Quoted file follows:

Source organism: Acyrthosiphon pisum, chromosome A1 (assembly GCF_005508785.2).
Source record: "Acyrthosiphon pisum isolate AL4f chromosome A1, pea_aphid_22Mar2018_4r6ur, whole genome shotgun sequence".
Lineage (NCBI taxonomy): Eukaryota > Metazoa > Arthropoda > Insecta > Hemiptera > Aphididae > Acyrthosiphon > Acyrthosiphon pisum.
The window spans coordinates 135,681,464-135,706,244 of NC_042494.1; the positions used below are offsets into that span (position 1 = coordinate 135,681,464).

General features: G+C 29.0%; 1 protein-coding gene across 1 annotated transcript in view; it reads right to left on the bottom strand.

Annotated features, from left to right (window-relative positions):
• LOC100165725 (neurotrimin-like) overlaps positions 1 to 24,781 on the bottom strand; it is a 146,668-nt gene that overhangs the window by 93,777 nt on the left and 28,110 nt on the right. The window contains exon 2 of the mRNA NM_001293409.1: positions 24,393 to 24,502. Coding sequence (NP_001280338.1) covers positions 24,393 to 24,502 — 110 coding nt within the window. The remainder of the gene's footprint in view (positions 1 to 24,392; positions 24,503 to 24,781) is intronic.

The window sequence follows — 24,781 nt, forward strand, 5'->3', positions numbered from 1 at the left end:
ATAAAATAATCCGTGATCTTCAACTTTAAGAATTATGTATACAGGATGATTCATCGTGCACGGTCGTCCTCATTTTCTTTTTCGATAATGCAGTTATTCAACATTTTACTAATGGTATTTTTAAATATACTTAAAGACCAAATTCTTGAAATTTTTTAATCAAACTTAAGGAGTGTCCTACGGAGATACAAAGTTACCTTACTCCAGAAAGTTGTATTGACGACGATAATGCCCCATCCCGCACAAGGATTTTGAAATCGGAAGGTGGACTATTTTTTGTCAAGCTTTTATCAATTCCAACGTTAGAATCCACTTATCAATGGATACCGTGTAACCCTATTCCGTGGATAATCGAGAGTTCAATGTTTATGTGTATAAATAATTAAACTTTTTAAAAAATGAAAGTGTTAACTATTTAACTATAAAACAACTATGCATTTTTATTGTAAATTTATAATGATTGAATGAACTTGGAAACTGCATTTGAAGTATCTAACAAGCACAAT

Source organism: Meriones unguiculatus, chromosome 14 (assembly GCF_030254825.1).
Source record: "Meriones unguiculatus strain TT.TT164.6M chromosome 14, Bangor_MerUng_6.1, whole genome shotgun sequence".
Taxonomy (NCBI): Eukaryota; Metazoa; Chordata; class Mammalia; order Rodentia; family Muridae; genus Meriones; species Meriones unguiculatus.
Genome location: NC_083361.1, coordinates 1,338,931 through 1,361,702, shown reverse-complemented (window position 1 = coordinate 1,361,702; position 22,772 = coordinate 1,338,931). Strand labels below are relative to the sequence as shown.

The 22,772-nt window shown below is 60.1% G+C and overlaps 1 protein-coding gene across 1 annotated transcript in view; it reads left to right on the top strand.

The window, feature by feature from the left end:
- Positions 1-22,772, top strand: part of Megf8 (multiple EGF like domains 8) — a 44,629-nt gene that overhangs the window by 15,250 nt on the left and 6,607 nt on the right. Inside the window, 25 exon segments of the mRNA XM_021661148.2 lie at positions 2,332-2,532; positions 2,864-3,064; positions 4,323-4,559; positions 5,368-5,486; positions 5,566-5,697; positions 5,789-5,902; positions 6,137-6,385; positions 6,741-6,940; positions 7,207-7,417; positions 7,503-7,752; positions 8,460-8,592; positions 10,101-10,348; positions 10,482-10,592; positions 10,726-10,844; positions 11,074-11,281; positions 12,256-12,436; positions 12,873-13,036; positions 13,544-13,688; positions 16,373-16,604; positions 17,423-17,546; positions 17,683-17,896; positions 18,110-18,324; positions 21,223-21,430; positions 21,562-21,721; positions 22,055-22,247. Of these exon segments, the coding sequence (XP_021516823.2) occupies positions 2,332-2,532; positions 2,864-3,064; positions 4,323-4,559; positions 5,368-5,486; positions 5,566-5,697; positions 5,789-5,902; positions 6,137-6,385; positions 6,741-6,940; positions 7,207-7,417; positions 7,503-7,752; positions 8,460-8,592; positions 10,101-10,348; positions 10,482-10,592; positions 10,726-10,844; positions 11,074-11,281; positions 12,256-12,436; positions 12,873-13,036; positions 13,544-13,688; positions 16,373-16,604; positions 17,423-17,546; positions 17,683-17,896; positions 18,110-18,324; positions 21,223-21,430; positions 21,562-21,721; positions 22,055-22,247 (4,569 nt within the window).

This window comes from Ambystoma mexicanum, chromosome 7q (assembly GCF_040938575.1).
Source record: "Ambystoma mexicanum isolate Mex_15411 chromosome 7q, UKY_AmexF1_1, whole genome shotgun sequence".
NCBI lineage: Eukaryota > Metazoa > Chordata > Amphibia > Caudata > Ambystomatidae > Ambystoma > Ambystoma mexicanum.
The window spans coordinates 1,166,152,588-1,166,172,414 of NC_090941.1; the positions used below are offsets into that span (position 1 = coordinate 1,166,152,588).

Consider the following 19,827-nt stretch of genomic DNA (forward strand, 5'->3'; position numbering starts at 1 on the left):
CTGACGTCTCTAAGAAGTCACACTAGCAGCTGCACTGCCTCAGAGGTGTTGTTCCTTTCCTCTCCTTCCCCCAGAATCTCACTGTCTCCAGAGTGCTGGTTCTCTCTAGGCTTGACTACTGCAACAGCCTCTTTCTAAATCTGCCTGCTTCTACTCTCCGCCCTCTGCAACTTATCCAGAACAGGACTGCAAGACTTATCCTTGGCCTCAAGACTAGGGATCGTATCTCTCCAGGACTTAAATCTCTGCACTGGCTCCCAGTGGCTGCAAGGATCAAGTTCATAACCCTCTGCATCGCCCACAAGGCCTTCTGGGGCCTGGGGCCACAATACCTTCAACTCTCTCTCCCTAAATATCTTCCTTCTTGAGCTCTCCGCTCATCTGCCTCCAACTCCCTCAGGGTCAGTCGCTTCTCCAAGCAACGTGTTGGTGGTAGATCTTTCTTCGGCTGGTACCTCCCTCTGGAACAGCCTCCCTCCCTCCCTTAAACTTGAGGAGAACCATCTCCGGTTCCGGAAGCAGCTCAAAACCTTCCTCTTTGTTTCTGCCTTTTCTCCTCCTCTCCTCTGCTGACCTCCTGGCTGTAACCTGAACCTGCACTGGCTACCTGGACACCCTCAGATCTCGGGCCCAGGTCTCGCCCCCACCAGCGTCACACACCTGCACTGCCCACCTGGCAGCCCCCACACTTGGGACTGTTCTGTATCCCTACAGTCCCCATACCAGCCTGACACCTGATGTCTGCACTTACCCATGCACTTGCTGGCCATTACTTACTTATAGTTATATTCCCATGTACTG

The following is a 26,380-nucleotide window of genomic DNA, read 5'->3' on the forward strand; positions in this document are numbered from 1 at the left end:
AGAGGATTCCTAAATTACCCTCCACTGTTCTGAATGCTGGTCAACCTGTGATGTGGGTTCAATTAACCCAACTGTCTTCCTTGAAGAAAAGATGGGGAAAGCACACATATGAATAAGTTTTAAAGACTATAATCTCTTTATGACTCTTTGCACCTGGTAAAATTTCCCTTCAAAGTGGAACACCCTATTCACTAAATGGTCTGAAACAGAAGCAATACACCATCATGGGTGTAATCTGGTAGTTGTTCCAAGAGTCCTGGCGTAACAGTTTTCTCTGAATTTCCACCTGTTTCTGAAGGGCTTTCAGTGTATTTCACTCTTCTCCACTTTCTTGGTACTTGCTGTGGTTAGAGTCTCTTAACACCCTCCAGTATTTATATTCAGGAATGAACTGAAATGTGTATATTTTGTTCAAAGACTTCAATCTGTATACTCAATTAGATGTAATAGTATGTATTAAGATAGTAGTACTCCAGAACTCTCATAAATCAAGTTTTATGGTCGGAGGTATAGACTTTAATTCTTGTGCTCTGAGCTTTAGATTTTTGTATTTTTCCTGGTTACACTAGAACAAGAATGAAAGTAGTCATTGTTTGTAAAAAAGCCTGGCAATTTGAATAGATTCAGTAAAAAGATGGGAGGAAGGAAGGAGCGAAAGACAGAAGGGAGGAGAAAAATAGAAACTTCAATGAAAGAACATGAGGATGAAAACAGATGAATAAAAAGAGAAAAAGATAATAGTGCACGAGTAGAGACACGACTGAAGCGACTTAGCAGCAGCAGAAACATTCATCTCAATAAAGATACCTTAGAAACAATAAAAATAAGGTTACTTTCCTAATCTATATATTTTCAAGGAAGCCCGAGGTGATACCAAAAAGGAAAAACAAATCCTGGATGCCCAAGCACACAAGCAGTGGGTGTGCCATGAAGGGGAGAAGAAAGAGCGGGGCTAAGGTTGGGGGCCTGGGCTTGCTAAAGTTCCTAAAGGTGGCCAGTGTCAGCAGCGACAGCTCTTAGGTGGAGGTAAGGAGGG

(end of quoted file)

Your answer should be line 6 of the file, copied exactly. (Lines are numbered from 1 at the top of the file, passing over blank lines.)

Annotated features, from left to right (window-relative positions):